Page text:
August 2017 Texas Propane magazine

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TexasPropane Volume 73 No. 8

August 2017

T H E M AG A Z I N E F O R T H E T E X A S P R O PA N E G A S A S S O C I AT I O N

Alliance AutoGas Helps Advance Association’s Autogas Initiatives Mobile Crane Safety

Propane-Air Mix (Synthetic Natural Gas) Provides Solution to Natural Gas Challenges


You’re in Good Hands Staying Local is Your Priority and Ours Have you considered selling your propane business but concerns for your customers and employees are holding you back? At Pinnacle Propane, our values of Customer Service, Integrity, and Safety emphasize providing the best possible experience for our customers and employees. As a Texas-based company, we focus on providing local service to our customers in the communities we do business and empowering our employees via competitive pay and a comprehensive benefits package.

Matt Terry Acquisitions and Strategic Development 210-560-5418

As you think about next steps, let us work with you to develop a fair purchase plan and a seamless transition so that you can relax and enjoy the results of your efforts. For more information and a confidential assessment of your business, please call us today.

www.pinnpropane.com

Pinnacle Propane is an equal opportunity employer and all qualified applicants will receive consideration for employment without regard to race, color, religion, sexual orientation, gender identity, national origin, disability status, protected veteran status, or any other characteristic protected by law.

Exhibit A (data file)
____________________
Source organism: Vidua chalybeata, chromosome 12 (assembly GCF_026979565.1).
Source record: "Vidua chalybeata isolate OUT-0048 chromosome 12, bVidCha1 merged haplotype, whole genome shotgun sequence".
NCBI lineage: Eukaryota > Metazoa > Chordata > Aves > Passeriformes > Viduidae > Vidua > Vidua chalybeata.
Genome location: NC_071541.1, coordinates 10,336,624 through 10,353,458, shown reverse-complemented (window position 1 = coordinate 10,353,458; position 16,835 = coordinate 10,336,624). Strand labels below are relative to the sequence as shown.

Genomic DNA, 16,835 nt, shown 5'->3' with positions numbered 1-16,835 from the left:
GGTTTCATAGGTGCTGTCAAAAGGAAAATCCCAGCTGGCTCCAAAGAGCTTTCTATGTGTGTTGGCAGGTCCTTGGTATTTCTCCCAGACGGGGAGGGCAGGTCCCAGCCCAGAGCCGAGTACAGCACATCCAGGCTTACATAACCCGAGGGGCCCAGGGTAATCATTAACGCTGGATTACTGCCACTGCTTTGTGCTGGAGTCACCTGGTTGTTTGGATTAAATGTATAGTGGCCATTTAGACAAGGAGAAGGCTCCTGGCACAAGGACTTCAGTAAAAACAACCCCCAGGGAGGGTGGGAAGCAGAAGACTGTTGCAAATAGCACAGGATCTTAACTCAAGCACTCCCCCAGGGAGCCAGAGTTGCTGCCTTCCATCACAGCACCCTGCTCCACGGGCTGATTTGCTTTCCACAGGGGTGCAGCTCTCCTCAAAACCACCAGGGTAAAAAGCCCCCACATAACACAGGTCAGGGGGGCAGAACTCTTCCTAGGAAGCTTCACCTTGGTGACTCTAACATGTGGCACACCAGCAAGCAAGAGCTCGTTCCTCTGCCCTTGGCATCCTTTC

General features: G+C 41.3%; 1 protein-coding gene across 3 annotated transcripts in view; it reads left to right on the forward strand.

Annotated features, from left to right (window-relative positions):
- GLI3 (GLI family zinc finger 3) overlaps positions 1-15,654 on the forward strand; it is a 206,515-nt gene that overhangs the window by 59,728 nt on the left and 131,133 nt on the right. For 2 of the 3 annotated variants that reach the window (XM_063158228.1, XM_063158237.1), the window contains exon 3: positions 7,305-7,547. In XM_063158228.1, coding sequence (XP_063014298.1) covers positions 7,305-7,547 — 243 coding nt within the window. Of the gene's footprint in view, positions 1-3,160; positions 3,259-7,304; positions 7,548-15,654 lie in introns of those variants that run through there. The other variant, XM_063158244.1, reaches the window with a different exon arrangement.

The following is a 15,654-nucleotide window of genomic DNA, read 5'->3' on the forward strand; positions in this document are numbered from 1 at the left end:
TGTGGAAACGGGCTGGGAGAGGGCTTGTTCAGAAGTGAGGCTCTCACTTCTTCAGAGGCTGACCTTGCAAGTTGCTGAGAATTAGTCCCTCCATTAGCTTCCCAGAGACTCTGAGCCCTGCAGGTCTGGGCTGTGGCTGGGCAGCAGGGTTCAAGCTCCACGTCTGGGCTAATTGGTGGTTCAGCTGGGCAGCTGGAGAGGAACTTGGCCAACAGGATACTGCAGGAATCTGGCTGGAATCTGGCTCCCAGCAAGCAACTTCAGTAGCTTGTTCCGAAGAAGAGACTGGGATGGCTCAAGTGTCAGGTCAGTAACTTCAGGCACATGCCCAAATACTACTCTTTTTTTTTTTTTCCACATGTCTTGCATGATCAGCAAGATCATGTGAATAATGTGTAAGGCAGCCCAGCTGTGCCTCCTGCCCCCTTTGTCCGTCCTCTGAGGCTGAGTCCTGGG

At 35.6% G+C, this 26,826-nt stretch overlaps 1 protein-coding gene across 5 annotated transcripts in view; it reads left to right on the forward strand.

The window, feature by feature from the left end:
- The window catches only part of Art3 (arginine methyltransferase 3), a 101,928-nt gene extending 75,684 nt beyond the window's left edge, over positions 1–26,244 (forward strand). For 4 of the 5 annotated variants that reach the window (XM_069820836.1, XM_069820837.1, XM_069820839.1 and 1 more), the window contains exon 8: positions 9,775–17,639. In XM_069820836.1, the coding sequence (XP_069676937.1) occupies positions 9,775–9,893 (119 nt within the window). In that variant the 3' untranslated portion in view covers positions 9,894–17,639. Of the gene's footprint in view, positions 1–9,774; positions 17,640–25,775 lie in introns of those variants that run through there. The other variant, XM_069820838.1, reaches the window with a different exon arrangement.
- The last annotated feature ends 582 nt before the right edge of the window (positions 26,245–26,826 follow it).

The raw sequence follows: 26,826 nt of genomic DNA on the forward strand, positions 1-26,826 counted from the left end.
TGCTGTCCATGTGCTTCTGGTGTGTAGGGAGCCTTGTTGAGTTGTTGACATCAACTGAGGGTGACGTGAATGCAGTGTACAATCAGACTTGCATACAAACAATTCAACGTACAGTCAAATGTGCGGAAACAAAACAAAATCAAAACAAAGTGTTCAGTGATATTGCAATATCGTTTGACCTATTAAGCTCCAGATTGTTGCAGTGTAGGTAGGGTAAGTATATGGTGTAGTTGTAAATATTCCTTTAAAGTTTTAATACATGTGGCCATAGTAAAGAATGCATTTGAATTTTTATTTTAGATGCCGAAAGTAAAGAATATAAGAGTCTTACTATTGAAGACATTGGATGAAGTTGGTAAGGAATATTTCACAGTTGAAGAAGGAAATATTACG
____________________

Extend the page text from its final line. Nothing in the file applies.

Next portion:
TexasPropane August 2017

TPGA staff Bill Van Hoy Executive Director bvanhoy@txpropane.com Jackie Mason Education & Marketing Regulatory & Legislative Affairs jmason@txpropane.com Debbie Simpson Executive Assistant Membership Meeting Planner Publication Coordinator dsimpson@txpropane.com Propane Service Corporation

Debbie Simpson (800) 392-0023 dsimpson@txpropane.com Publisher

Kim Scheberle Account Manager/Managing Editor Sail House Publishing (512) 346-0892 kscheberle@austin.rr.com

T H E M AG A Z I N E F O R T H E T E X A S P R O PA N E G A S A S S O C I AT I O N

Photos compliments of Superior Energy Systems, Ltd.

8408 North IH 35 Austin, TX 78753 (512) 836-8620 or (800) 325-7427 (512) 834-0758 fax E-mail: info@txpropane.com www.txpropane.com

Propane-Air Mix (Synthetic Natural Gas/SNG) Provides Solution to Natural Gas Challenges

Features

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Customer Fails to Used Qualified Plumber to Fix Leak; Gas Co Prevails. . . . . . . . . . . . . . . . . . . . . . . . . . . . . . 12 Alliance AutoGas Helps Advance Association’s Autogas Initiatives. . . . . . . . . . . . . . . . . . . . . . . . . . . . . . . . . . . . . . 18 SAFETY TALK: Mobile Crane Safety. . . . . . . . . . . . . . . . . . . . . . 20